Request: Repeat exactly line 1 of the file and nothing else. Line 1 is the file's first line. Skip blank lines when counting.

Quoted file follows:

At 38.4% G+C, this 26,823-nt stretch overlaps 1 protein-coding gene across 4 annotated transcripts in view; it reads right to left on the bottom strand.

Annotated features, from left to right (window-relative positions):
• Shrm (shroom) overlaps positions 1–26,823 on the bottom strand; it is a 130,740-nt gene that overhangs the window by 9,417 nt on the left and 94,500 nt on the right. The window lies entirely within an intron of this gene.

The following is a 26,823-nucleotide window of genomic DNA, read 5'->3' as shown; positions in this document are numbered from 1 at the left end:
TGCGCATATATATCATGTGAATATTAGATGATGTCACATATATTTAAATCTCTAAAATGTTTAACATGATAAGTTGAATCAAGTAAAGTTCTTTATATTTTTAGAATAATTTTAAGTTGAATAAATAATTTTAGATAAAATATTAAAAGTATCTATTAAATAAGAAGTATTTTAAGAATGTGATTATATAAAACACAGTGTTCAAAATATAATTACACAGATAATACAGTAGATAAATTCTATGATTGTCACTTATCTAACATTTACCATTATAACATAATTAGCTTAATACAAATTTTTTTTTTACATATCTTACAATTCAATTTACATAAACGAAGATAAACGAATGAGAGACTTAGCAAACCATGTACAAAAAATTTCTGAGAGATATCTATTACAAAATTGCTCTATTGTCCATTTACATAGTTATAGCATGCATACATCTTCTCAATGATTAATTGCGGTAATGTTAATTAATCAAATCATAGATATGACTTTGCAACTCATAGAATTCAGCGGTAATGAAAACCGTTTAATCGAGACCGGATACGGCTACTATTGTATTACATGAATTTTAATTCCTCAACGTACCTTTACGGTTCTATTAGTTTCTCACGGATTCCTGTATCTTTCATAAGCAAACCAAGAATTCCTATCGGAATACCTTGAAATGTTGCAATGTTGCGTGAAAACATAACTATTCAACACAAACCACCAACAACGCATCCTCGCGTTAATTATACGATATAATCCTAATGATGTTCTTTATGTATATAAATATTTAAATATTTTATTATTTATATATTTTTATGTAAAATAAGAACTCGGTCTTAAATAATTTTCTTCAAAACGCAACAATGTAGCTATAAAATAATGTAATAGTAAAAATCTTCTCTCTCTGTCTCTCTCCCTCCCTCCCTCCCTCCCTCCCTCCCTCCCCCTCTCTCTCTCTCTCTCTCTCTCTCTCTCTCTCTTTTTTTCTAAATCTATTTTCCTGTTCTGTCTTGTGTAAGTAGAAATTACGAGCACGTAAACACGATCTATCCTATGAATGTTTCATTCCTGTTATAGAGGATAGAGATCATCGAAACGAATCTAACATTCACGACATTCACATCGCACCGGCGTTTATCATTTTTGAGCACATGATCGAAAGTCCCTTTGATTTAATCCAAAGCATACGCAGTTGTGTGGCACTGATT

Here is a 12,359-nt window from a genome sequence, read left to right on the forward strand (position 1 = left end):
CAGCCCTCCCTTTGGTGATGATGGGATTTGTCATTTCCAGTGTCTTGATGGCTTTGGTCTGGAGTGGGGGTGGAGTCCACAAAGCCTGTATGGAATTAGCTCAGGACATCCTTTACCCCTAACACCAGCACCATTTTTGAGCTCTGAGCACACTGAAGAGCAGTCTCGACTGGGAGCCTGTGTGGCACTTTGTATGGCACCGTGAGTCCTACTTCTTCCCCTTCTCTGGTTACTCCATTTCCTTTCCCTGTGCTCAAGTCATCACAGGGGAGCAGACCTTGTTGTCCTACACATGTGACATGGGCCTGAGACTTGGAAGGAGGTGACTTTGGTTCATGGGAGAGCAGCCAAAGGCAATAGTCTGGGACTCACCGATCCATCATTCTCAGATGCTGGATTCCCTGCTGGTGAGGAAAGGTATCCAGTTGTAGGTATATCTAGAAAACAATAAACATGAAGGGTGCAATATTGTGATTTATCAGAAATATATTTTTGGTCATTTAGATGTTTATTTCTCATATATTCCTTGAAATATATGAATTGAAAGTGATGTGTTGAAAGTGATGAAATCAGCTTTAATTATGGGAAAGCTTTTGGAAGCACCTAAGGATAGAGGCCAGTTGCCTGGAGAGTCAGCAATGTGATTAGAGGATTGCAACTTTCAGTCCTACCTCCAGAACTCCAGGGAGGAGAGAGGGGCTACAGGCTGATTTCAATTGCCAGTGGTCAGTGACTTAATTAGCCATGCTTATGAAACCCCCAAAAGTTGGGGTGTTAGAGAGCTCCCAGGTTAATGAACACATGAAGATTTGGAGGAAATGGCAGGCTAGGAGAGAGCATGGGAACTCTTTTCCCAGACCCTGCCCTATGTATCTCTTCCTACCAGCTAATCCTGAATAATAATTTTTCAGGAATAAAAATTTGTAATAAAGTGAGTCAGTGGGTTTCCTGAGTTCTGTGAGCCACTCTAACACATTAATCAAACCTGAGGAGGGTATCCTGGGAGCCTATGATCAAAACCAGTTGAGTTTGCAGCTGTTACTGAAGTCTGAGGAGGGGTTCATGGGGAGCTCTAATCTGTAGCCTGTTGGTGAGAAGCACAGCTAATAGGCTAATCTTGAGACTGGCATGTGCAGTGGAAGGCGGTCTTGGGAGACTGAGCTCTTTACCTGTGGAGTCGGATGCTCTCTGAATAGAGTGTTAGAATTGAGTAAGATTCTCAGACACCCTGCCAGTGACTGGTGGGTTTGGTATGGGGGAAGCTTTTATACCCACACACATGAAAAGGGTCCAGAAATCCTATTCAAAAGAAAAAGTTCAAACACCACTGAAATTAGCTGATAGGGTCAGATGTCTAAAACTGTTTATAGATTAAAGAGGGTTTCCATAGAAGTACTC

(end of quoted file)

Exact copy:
At 38.4% G+C, this 26,823-nt stretch overlaps 1 protein-coding gene across 4 annotated transcripts in view; it reads right to left on the bottom strand.